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Page last updated at 15:10 GMT, Tuesday, 20 October 2009 16:10 UK

Kazakh activist appeal rejected

Tuesday's appeals court, in the Kazakh town of Taldykorgan
The small courtroom was packed for the judge's verdict

A court in Kazakhstan has rejected an appeal by a prominent human rights activist who was jailed for manslaughter in September.

Lawyers for Yevgeny Zhovtis appealed against the four-year sentence, saying the original trial was unfair.

The international community has also expressed concern that Zhovtis did not receive a fair trial.

The case has been viewed as a test for Kazakhstan as it prepares to assume chairmanship of the OSCE next year.

Critics have questioned Kazakhstan's suitability for the post, saying it does not meet adequate standards on rights and democracy.

Zhovtis was not present in the courtroom, but a number of foreign diplomats and representatives of international organisations turned up to watch the proceedings.

Car accident

According to the BBC's Central Asia correspondent, Rayhan Demytrie, who was at the appeal court, Yevgeny Zhovtis is the most prominent human rights defender in the country.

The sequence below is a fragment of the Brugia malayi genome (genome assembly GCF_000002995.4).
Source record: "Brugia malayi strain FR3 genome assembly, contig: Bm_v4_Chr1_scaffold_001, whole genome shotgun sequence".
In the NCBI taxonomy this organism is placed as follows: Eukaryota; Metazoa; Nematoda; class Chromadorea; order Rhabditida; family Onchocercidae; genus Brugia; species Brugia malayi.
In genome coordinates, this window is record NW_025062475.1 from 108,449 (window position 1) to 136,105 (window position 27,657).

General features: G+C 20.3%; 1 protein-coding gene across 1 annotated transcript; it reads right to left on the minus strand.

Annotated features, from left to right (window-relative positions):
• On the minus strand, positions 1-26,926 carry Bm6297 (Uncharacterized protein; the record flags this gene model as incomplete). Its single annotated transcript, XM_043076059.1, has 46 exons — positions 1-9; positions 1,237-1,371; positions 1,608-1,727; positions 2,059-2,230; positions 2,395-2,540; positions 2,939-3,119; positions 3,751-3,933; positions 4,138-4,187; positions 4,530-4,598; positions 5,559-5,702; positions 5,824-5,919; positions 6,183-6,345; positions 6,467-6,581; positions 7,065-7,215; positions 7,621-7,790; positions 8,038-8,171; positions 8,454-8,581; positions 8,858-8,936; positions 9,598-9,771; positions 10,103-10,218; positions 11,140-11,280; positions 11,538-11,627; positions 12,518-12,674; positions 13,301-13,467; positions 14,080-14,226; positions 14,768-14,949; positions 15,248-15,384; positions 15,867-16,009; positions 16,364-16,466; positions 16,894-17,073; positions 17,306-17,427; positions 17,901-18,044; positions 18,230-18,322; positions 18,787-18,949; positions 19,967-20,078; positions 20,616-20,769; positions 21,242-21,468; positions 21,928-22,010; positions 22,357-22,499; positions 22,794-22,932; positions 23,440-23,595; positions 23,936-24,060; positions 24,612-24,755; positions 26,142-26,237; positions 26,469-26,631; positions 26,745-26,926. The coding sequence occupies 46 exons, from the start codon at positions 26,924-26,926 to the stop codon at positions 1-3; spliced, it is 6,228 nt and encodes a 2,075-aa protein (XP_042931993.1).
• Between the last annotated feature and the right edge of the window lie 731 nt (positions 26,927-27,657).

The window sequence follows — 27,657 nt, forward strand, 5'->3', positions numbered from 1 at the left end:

poster of Yevgeniy Zhovtis which reads 'yes to justice, no to corrupt courts'
Yevgeniy Zhovtis was given a four-year jail term

He was jailed last month for manslaughter, following a car accident in which a man died.

The incident happened on a dark country road in the summer, and Zhovtis claimed he was not criminally responsible for the killing.

His initial two-day trial was monitored and later criticised both by the US and the OSCE (Organisation for Security and Co-operation in Europe).

Tuesday's appeals court, in the Kazakh town of Taldykorgan, decided that the ruling should remain unchanged.

Rachel Denver, a spokeswoman for the campaign group Human Rights Watch, said the fact that the appeal had been rejected was "very disappointing".

"I think it's a real blow to the rule of law in Kazakhstan, that Zhovtis was not given a possibility to mount a defence," she said.

In the last six months the Kazakh government has been criticised for clamping down on independent media, adopting a new internet law that limits free speech.

The ruling party has also voiced proposals to make the incumbent Nursultan Nazarbayev president for life.



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